Steven Urquhart (U. of Lethbridge) “La Contagion du réel (2014) de Gaëtan Brulotte: le dépassement maladif ou le refoulement corps/peau-réel”, ACSUS Conference, Las-Vegas, 10-16 2015; La Nouvelle québécoise book gift to new subscribers to French-Canadian journal XYZ, 2015-16.
Davida received a Fulbright award to research her project titled "Judaic Debates on the Nature of the Psalms: The Reception History of First-Person Psalms", that contributes to the history of Judaism by showing the key role of the psalms in the development of rival liturgies. She will analyze arguments about the nature of the psalms that religious leaders circulated in commentaries from late antiquity through the pre-modern era. She will focus on comparing annotations on first-person psalms that raise problems for emerging Judaic theologies and were ultimately omitted from Rabbinic liturgy. The Judaic debates have implications for how the liturgy shapes the relationship between worshipers and the divine and for whether there is a distinctively Jewish approach to the argument.
As a guest at Tel Aviv University’s S. Daniel Abraham Center for International and Regional Studies, Professor Matthias Lehmann will be working on a project entitled “Maurice de Hirsch and the Politics of Jewish Philanthropy.” The focus of his research is a biography of the nineteenth century Jewish banker, railroad entrepreneur and philanthropist Maurice de Hirsch. The biography will offer a fresh perspective on the ways in which Jews dealt with the demands of the modern nation state, and how they navigated a world transformed by the rise of modern capitalism. Educated at the University of Freiburg, the Hebrew University of Jerusalem, the Free University of Berlin, and the Consejo Superior de Investigaciones Científicas in Madrid, Lehmann earned his Ph.D. in 2002. He is a professor of history and Teller Family Chair in Jewish history at the University of California, Irvine.
His publications include Emissaries from the Holy Land (Stanford University Press, 2014), Ladino Rabbinic Literature and Ottoman Sephardic Culture (Indiana University Press, 2005), and, together with John Efron and Steven Weitzman, The Jews: A History (a third edition, to be published by Routledge, is in preparation).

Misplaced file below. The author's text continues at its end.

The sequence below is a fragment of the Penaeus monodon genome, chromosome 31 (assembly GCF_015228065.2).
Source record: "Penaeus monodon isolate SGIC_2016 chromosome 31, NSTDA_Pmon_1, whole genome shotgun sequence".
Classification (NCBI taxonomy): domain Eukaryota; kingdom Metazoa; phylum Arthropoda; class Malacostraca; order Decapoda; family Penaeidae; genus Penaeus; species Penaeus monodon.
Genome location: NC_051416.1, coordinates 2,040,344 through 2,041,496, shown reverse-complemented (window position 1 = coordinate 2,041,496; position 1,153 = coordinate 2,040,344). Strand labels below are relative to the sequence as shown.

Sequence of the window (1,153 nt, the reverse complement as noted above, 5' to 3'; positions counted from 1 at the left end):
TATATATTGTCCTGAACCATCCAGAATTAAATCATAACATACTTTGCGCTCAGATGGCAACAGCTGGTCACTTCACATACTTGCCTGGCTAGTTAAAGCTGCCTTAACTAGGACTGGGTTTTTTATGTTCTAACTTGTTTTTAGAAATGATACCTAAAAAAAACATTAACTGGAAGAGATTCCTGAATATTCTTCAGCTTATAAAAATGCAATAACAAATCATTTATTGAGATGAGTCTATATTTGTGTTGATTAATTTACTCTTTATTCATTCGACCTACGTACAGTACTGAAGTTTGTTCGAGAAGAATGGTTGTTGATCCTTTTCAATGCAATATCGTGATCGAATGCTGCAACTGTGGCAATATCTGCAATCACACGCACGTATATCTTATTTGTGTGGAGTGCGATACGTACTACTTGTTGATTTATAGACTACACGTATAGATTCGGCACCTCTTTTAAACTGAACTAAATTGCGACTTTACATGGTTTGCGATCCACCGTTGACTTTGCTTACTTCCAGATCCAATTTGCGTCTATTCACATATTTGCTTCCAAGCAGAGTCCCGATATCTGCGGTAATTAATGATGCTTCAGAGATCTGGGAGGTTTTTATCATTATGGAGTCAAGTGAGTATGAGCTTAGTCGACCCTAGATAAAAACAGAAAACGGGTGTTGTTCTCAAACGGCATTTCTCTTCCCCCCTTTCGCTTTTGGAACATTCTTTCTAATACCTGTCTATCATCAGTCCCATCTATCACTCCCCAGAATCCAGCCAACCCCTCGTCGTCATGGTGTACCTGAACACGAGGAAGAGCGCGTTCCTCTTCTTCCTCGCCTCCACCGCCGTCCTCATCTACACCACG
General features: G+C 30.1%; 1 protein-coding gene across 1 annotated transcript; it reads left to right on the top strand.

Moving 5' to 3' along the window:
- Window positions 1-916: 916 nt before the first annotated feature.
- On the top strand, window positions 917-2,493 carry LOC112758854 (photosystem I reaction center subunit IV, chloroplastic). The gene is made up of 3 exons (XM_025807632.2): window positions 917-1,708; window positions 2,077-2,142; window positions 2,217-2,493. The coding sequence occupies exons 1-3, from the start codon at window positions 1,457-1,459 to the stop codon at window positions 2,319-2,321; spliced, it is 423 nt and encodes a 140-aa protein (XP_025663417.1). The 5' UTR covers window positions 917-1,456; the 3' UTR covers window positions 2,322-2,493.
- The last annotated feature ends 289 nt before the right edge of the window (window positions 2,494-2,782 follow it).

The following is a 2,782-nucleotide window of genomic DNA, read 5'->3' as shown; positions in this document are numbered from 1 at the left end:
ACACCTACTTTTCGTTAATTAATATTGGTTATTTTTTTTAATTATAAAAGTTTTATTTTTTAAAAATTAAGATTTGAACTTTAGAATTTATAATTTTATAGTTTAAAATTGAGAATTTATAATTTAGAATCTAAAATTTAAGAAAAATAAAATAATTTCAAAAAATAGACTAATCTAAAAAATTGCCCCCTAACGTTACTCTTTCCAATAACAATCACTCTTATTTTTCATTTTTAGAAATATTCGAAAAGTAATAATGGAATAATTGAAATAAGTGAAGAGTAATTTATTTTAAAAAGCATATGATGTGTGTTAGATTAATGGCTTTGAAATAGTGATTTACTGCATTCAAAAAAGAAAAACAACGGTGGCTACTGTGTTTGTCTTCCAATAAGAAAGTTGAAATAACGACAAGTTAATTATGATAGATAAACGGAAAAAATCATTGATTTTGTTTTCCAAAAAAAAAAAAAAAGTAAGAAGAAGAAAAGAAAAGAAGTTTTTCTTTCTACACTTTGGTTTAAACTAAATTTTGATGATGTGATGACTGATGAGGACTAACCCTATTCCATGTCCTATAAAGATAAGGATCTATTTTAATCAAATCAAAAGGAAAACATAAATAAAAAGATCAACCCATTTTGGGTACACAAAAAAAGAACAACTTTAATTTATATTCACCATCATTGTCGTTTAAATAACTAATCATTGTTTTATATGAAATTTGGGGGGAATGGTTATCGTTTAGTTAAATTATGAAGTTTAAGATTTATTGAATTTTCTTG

Erin Martz -> Tel Aviv University
Erin's project title is "A Comparison of Three Psychoeducational Group Interventions for Israelis with Tinnitus". The purpose of this Fulbright research study is twofold: 1) to examine whether a 3-session group psycho-educational intervention is more effective in increasing adaptive coping strategies among Israelis with bothersome tinnitus than a wait-list control; and 2) to determine which of the three psycho-educational interventions (Coping Effectiveness Training-Tinnitus, cognitive-behavioral therapy, or Acceptance and Commitment Therapy) provided is more effective in facilitating adaptive coping strategies among Israelis with bothersome tinnitus.
A recent publication citation;
Martz, E., & Livneh, H. (2015). Psychosocial Adaptation to Disability Within the Context of Positive Psychology: Findings from the Literature. Journal of Occupational Rehabilitation (1), 4-12.
Gilliane's project title is "Reconstructing Neanderthal and Early Modern Human Behavior Through Stone Tool Residue Analysis". As such, she will be developing new methods of residue analysis and applying them to artifacts from key Paleolithic sites in Israel, while at the Weizmann Institute.
Gilliane is currently an Associate Professor in the Department of Anthropology at the University of Minnesota. She is a Paleolithic archaeologist whose research focuses on reconstructing the behavior of hominins, particularly Neanderthals, through analysis of their stone tools. Her current research focuses on developing a better understanding of stone tool use through identification of the microresidues that are sometimes preserved on the edges of these tools, using analytical chemistry.
Recent publication: G. Monnier, T. Hauck, J. Feinberg, B. Luo, J.-M. Le Tensorer, & H. al Sakhel, 2013. “A multi-analytical methodology of lithic residue analysis applied to Paleolithic tools from Hummal, Syria.” Journal of Archaeological Science 40:3722-3739.